A month or so ago, I remarked to our worship leader that I realized that, at nearly 49 years of age, I’m now the eldest worship team member. He replied that I was certainly reflective of the rest of the congregation.
As the drummer, I have a nice vantage point from center stage. That morning, it hit me that he was right. The amount of gray hair now visible among those heads out in the pews was never before so obvious.
The week afterward, I mentioned this to a friend in his early 40s. He concurred: The average age of folks in our church was creeping upward.
Our church is planning to add two elders, with neither candidate under 50. The existing elders asked for commentary. Alarmed by this sudden realization of advancing years in our congregation, I wrote that I thought perhaps we should investigate having younger elders, if for no other reason than the “elder” elders could shepherd a few younger men as part of a torch pass. Having a younger face on leadership would certainly prove us to be at least semi-open to the input of the nonarthritic.
Over the years, I’ve been a part of several churches, each coming from a different denominational slant. My current church of the past seven years traces its lineage back to the Azusa Street revival of the early 20th century. One thing I have noticed about churches with Azusa Street ancestry is that the young people who grow up in those churches bolt the second they graduate from high school. Gone. Vamoose. A few of them marry, settle down, and then get nostalgic after their children are born and return to the fold. But for the most part, they take off and are never heard from again.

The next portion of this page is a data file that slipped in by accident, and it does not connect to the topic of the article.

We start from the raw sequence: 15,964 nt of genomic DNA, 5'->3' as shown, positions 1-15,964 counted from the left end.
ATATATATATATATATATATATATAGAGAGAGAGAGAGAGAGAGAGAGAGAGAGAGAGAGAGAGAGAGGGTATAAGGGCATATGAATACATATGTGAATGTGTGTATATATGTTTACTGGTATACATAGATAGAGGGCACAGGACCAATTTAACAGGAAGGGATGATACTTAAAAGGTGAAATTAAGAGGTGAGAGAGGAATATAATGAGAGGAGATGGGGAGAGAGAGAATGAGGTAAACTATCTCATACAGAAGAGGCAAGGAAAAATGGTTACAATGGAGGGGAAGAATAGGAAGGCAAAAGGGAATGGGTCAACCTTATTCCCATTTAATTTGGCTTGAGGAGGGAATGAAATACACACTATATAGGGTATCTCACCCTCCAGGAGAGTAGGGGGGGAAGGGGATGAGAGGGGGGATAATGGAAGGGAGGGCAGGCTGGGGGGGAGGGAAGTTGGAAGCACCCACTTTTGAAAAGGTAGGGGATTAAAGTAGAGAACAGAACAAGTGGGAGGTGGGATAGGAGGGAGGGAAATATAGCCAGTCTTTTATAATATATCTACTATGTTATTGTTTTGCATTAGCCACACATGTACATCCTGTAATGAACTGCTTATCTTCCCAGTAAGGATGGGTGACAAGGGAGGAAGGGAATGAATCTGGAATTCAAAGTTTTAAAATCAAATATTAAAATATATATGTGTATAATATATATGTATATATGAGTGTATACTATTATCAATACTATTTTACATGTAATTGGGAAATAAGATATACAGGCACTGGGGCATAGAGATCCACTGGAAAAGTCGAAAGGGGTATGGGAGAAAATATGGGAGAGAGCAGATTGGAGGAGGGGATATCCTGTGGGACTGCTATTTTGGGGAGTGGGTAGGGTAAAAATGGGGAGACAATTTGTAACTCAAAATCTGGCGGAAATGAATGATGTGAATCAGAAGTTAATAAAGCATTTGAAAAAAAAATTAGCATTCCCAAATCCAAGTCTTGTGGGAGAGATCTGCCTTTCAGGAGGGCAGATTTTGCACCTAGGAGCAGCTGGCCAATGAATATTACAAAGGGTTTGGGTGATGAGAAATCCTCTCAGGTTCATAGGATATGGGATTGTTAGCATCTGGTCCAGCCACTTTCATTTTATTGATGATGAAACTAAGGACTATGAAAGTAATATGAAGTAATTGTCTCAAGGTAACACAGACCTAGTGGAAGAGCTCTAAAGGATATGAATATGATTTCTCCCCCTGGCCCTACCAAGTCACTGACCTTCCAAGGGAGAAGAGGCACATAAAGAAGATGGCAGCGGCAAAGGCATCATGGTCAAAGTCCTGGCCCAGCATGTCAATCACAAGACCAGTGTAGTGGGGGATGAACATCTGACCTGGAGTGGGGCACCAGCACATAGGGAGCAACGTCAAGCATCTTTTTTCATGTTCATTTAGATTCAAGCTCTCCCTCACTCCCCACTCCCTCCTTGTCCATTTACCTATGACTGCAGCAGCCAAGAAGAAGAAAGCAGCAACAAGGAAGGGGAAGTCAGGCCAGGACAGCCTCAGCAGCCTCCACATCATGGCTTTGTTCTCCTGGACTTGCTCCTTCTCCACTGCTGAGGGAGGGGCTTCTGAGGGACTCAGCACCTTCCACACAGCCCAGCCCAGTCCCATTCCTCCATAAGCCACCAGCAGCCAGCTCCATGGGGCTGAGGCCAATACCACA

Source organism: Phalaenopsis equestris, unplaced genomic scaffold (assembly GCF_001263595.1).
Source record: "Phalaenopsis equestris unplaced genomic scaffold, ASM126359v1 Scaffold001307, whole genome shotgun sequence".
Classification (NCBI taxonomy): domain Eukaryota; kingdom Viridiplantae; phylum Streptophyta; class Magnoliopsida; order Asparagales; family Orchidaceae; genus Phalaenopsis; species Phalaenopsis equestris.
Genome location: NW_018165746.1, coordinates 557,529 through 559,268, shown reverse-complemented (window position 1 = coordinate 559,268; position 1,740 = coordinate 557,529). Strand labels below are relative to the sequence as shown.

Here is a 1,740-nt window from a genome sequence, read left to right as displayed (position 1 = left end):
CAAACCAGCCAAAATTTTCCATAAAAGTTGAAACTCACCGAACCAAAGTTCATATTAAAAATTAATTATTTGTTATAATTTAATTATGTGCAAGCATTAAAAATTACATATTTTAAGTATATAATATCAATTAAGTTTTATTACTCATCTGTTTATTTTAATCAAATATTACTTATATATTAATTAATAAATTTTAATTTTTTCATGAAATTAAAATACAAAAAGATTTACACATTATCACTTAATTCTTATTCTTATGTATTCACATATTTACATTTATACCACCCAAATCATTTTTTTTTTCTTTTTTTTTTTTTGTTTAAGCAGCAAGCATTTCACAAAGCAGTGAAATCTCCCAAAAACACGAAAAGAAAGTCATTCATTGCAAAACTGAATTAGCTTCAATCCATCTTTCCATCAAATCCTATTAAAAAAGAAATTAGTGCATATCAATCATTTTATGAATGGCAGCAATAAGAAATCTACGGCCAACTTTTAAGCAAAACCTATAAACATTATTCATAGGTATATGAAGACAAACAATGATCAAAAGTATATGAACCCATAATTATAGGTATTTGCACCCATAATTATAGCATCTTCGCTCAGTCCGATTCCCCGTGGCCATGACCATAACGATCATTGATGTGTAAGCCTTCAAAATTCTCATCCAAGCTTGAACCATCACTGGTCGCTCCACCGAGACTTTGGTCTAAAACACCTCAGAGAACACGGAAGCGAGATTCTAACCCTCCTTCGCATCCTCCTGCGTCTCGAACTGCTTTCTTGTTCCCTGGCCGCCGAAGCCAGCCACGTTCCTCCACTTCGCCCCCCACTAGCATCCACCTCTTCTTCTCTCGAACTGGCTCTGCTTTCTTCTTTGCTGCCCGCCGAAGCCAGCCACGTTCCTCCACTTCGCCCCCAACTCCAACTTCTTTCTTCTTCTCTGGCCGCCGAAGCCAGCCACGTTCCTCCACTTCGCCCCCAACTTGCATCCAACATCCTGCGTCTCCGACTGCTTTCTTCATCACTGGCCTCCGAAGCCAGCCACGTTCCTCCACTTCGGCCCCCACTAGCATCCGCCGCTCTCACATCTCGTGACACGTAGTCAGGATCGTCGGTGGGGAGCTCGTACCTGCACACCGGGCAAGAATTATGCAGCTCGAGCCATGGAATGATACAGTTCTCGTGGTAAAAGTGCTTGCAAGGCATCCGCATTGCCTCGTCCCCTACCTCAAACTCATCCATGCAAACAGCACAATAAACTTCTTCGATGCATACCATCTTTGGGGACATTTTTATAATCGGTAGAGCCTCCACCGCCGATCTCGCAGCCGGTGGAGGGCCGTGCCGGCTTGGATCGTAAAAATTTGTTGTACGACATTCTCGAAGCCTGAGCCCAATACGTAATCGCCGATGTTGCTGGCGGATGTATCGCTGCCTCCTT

We live in a mobile society. College forces young people out of the “suffocations” of their youth and into the world. We know all the reasons why people leave a church.
But the questions of a church going increasingly gray loom large.
When I was in college back in the early 1980s, I remember trying to find a church home while at school. Every church I walked into was packed—with old people. And by old, I mean retired. I remember visiting one Lutheran church where the youngest person, other than me, was the pastor. And he had to be 60.
I’ll let you guess whether I settled at that church or not.
In my younger years, I used to think I had all the answers when it came to “fixing” churches, yet reversing an aging trend is pretty darned difficult, and I’m no longer convinced the usual “tricks” work.
So I open this one to you, readers. Other than Grecian Formula and Miss Clairol, what’s the secret to increasing the number of gray-free heads in a church that seems more and more like its filled with candidates for Geritol?